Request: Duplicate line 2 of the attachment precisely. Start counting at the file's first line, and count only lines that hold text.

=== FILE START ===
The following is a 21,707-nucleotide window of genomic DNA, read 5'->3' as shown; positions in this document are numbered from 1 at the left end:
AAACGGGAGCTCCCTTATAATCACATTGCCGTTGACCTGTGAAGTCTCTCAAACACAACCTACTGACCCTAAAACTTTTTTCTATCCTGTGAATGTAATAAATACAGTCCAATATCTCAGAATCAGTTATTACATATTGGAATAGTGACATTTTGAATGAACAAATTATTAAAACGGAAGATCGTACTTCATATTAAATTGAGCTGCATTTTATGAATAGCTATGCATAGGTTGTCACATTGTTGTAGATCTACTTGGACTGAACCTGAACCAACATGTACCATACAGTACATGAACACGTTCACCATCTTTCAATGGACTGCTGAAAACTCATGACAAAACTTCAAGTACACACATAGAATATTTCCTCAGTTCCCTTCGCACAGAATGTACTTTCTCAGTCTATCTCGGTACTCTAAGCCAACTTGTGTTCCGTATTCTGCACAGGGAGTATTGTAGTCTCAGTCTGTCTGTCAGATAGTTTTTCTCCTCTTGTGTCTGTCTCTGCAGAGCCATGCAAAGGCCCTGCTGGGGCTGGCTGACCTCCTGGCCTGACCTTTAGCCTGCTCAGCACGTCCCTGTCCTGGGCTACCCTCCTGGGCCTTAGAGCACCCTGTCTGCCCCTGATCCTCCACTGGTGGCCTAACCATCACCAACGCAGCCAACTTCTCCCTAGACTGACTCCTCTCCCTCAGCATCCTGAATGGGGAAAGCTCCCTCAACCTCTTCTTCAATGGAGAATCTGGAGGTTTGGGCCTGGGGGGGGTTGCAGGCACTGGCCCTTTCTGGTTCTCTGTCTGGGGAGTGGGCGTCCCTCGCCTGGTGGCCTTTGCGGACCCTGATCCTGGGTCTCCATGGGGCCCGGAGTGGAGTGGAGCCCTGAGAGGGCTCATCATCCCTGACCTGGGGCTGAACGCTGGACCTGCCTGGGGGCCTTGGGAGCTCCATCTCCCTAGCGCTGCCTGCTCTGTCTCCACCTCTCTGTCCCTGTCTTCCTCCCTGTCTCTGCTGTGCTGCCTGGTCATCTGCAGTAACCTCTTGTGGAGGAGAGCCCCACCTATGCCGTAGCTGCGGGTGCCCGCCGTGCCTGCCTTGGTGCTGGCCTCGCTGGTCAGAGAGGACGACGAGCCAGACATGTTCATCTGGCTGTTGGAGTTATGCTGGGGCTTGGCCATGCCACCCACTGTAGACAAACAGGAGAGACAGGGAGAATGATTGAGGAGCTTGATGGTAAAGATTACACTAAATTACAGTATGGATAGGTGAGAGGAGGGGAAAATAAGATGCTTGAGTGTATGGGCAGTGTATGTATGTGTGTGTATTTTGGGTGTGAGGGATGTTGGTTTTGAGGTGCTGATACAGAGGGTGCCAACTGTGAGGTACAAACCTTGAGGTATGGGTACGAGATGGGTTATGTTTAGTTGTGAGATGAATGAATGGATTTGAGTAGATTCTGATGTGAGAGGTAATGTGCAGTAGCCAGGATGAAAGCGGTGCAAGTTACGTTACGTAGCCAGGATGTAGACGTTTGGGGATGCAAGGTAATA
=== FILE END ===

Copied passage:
AAACGGGAGCTCCCTTATAATCACATTGCCGTTGACCTGTGAAGTCTCTCAAACACAACCTACTGACCCTAAAACTTTTTTCTATCCTGTGAATGTAATAAATACAGTCCAATATCTCAGAATCAGTTATTACATATTGGAATAGTGACATTTTGAATGAACAAATTATTAAAACGGAAGATCGTACTTCATATTAAATTGAGCTGCATTTTATGAATAGCTATGCATAGGTTGTCACATTGTTGTAGATCTACTTGGACTGAACCTGAACCAACATGTACCATACAGTACATGAACACGTTCACCATCTTTCAATGGACTGCTGAAAACTCATGACAAAACTTCAAGTACACACATAGAATATTTCCTCAGTTCCCTTCGCACAGAATGTACTTTCTCAGTCTATCTCGGTACTCTAAGCCAACTTGTGTTCCGTATTCTGCACAGGGAGTATTGTAGTCTCAGTCTGTCTGTCAGATAGTTTTTCTCCTCTTGTGTCTGTCTCTGCAGAGCCATGCAAAGGCCCTGCTGGGGCTGGCTGACCTCCTGGCCTGACCTTTAGCCTGCTCAGCACGTCCCTGTCCTGGGCTACCCTCCTGGGCCTTAGAGCACCCTGTCTGCCCCTGATCCTCCACTGGTGGCCTAACCATCACCAACGCAGCCAACTTCTCCCTAGACTGACTCCTCTCCCTCAGCATCCTGAATGGGGAAAGCTCCCTCAACCTCTTCTTCAATGGAGAATCTGGAGGTTTGGGCCTGGGGGGGGTTGCAGGCACTGGCCCTTTCTGGTTCTCTGTCTGGGGAGTGGGCGTCCCTCGCCTGGTGGCCTTTGCGGACCCTGATCCTGGGTCTCCATGGGGCCCGGAGTGGAGTGGAGCCCTGAGAGGGCTCATCATCCCTGACCTGGGGCTGAACGCTGGACCTGCCTGGGGGCCTTGGGAGCTCCATCTCCCTAGCGCTGCCTGCTCTGTCTCCACCTCTCTGTCCCTGTCTTCCTCCCTGTCTCTGCTGTGCTGCCTGGTCATCTGCAGTAACCTCTTGTGGAGGAGAGCCCCACCTATGCCGTAGCTGCGGGTGCCCGCCGTGCCTGCCTTGGTGCTGGCCTCGCTGGTCAGAGAGGACGACGAGCCAGACATGTTCATCTGGCTGTTGGAGTTATGCTGGGGCTTGGCCATGCCACCCACTGTAGACAAACAGGAGAGACAGGGAGAATGATTGAGGAGCTTGATGGTAAAGATTACACTAAATTACAGTATGGATAGGTGAGAGGAGGGGAAAATAAGATGCTTGAGTGTATGGGCAGTGTATGTATGTGTGTGTATTTTGGGTGTGAGGGATGTTGGTTTTGAGGTGCTGATACAGAGGGTGCCAACTGTGAGGTACAAACCTTGAGGTATGGGTACGAGATGGGTTATGTTTAGTTGTGAGATGAATGAATGGATTTGAGTAGATTCTGATGTGAGAGGTAATGTGCAGTAGCCAGGATGAAAGCGGTGCAAGTTACGTTACGTAGCCAGGATGTAGACGTTTGGGGATGCAAGGTAATA